THE F WORD..
WHY FAILURE IS YOUR FRIEND Failure: doesn’t sound great, feels even worse. But is there a chance it could be your new secret weapon?
A few years ago, in a job going nowhere fast, I decided to have a crack at a different industry. After weeks of laborious War and Peace-length applications, I was invited for an interview and tasked with giving a presentation. On e-soccer. To be clear, I’ve never owned a PlayStation or an Xbox. Nor have I ever followed a real soccer tournament. In the 180 seconds that came next, I felt as if I were perilously perched on the edge of a 15m diving board, ready to fall. Stomach churning and mind buzzing, I did the only thing I thought I could: I typed a reply politely apologising and withdrew from the process. Why? Because I was shit-scared I’d fail.
So the question is: why the terror? “Our brains have evolved to be particularly adept at zoning in on the potential negative outcomes of our actions,” says neuroscientist Dr Rick Hanson. It’s a phenomenon demonstrated in a 1998 study by Ohio State University, where researchers found that negative images prompted more electrical activity in the brain than positive ones. “Your brain is engineered to be triggered by threats, perceived or otherwise,” says Hanson. “It’s why, after glancing at faces for just a tenth of a second, participants fixated on angry or threatening ones, while barely noticing those that looked happy.” Intriguing! It’s this negativity bias, found to occur in babies as young as six months old, that makes you so afraid of what could go wrong. Indeed, as soon as you take on something potentially stuffup-able, the brain senses a threat and triggers the release of stress hormones adrenaline and cortisol. This prompts your body to enter fight-or-flight mode, which – according to Dr Gregory Berns, professor of neuroeconomics and author of Satisfaction: Sensation Seeking, Novelty And The Science Of Finding True Fulfilment – switches off “exploratory activity and risk-taking”. Essentially, you become blind to the benefits of a new experience, regardless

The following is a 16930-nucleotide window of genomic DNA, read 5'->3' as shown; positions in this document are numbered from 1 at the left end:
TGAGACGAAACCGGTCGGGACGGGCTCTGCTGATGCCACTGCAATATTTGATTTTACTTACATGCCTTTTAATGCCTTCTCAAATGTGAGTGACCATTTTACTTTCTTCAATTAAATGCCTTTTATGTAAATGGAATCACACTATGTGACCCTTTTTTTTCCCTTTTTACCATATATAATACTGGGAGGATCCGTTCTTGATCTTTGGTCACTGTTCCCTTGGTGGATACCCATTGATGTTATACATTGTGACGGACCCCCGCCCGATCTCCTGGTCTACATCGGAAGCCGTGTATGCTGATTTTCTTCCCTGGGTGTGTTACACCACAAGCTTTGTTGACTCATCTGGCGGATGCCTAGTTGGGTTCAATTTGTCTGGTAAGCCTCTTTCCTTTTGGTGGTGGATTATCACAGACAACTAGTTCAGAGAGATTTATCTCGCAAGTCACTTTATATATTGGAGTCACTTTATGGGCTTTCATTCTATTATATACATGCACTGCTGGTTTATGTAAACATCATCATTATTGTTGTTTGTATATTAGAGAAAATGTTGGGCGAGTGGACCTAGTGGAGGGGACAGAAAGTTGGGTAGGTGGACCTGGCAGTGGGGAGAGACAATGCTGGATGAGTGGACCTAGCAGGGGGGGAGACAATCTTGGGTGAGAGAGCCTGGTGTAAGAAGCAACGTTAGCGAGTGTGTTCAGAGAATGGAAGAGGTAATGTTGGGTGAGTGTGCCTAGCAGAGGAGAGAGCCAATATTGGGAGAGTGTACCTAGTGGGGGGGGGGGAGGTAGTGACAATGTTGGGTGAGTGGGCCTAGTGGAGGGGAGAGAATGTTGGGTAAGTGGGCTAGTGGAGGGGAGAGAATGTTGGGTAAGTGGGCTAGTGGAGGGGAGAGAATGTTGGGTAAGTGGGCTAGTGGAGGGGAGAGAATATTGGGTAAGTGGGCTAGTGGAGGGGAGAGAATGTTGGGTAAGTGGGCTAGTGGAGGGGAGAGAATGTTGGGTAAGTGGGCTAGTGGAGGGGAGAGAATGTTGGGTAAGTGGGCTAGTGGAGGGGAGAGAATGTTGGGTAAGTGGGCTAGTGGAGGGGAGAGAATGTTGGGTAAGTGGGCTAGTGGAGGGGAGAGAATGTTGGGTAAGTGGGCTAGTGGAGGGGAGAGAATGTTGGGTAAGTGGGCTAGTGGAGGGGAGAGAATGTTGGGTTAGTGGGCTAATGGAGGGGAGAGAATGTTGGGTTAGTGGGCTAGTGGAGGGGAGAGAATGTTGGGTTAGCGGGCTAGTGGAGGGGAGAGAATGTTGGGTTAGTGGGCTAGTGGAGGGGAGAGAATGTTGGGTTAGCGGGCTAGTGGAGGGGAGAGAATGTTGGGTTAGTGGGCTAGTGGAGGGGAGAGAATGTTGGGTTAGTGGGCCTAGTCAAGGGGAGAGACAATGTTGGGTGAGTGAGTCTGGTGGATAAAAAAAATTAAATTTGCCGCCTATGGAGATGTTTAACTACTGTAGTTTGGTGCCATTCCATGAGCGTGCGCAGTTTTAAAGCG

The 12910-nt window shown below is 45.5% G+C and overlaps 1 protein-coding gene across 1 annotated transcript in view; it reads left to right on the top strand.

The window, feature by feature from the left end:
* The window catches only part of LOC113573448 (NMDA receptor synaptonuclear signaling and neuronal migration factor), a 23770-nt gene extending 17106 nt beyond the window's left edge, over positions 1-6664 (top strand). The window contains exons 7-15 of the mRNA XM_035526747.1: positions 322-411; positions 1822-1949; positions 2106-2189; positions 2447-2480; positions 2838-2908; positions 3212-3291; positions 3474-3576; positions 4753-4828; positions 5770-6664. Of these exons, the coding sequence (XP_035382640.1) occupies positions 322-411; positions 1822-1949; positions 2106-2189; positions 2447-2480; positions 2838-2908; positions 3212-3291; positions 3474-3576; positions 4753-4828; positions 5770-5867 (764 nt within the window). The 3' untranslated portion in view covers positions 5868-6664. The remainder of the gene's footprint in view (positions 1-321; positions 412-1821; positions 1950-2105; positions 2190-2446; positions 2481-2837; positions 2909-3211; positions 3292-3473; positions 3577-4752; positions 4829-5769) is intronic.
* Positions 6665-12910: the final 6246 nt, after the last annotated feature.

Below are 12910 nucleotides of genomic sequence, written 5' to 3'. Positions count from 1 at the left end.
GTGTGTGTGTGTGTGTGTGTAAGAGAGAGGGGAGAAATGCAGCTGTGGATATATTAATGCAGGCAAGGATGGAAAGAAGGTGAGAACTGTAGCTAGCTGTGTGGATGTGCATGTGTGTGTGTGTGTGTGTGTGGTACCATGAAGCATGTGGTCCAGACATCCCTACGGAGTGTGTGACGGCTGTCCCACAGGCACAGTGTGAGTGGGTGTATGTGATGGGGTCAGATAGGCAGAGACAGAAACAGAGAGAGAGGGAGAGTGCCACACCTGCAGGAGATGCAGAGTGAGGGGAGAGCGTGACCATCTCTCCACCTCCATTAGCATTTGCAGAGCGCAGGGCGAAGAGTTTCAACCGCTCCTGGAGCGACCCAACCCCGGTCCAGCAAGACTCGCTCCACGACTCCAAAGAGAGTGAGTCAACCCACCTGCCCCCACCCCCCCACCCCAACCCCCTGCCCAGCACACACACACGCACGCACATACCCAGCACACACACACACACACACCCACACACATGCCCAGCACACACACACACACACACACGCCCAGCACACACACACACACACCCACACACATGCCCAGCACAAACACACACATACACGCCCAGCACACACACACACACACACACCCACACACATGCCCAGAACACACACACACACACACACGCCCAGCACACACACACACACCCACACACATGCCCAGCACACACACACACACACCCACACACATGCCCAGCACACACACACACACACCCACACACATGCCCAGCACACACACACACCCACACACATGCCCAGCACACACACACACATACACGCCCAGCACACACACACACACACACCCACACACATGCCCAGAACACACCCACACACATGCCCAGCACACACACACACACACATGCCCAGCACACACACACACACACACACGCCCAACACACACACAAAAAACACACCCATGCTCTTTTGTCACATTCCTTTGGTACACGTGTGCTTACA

of how beneficial it could be for your career, relationship, health, happiness – or all of the above.
Beyond the fail
“We fear failure for two reasons,” says social psychologist Dr Omar Yousaf. “First, we’ve evolved to see social acceptance and status as critical to survival, so the thought of damaging your reputation is seen as a huge danger when it comes to facing a risky situation. Second, we’ve learnt to understand failure as an unpleasant experience that’s likely to prompt feelings of shame and hurt.” So, fear is a reflex that protects you when you’re faced with failure. But, in a world where getting ahead means overcoming gargantuan challenges like, you know, a 10-minute presentation on the wants of middle-aged gamers, it can be pretty damaging. So how do you rein in that negative voice? If failure itself is a real prospect and our fear of it an innate chemical response, surely it’s game over? Well, not necessarily. There are things you can do to dial down the dread. It sounds simplistic, but embrace the little wins – those so small you wouldn’t even bother humble-bragging about them on your socials. When you nail life admin you’ve been putting off; when you keep a house plant alive for longer than a month. “Hold that small feeling of achievement in your mind for 10 to 15 seconds – long enough for you to actually register it,” Hanson suggests. This is key because, while bad experiences are stored to memory almost immediately, positives take around 12 seconds to stick, he says. So you’re training your brain to buy into positives, such as the upside of risk. It’s also time to redefine failure. We’ve all been conditioned to perceive success in a certain way, which then makes us believe that shifting those boundaries is failure. “A way to stop fearing failure is to stop seeing it by the standards you may have been brought up with,” says psychotherapist Hilda Burke. Breaking up with someone who’s not right for you isn’t failing, just like not being offered a job because it wasn’t the best fit wouldn’t have been a failure on my part. It’s certainly a mentality I wish I’d had for that presentation. Even if I had embarrassed myself, I’d have proven that I was capable of stepping up to a challenge.
Recruit a tutor
Still running in the opposite direction? Try bringing in a third party, but look beyond your usual suspects, suggests life coach Dr Sally Ann Law. “Choose someone outside of your immediate circle. You’re more likely to dismiss your mom’s well-intentioned ‘Of course you can do it’ than you would someone you consider to have objectivity and authority.” Grab a coffee with the former boss you admired or someone older than you who’s been there and done that. Ultimately, the instinct to see the negatives is in all of us. “Negative thoughts and small doses of anxiety are a natural part of life,” says life coach Vanessa Loder. “Your job is to manage them. See the beating heart and dry mouth as a sign that you’re preparing to tackle your next challenge.” It’s scary, but Everest isn’t going to climb itself, is it?
IT’S AN OPPORTUNITY TO GROW.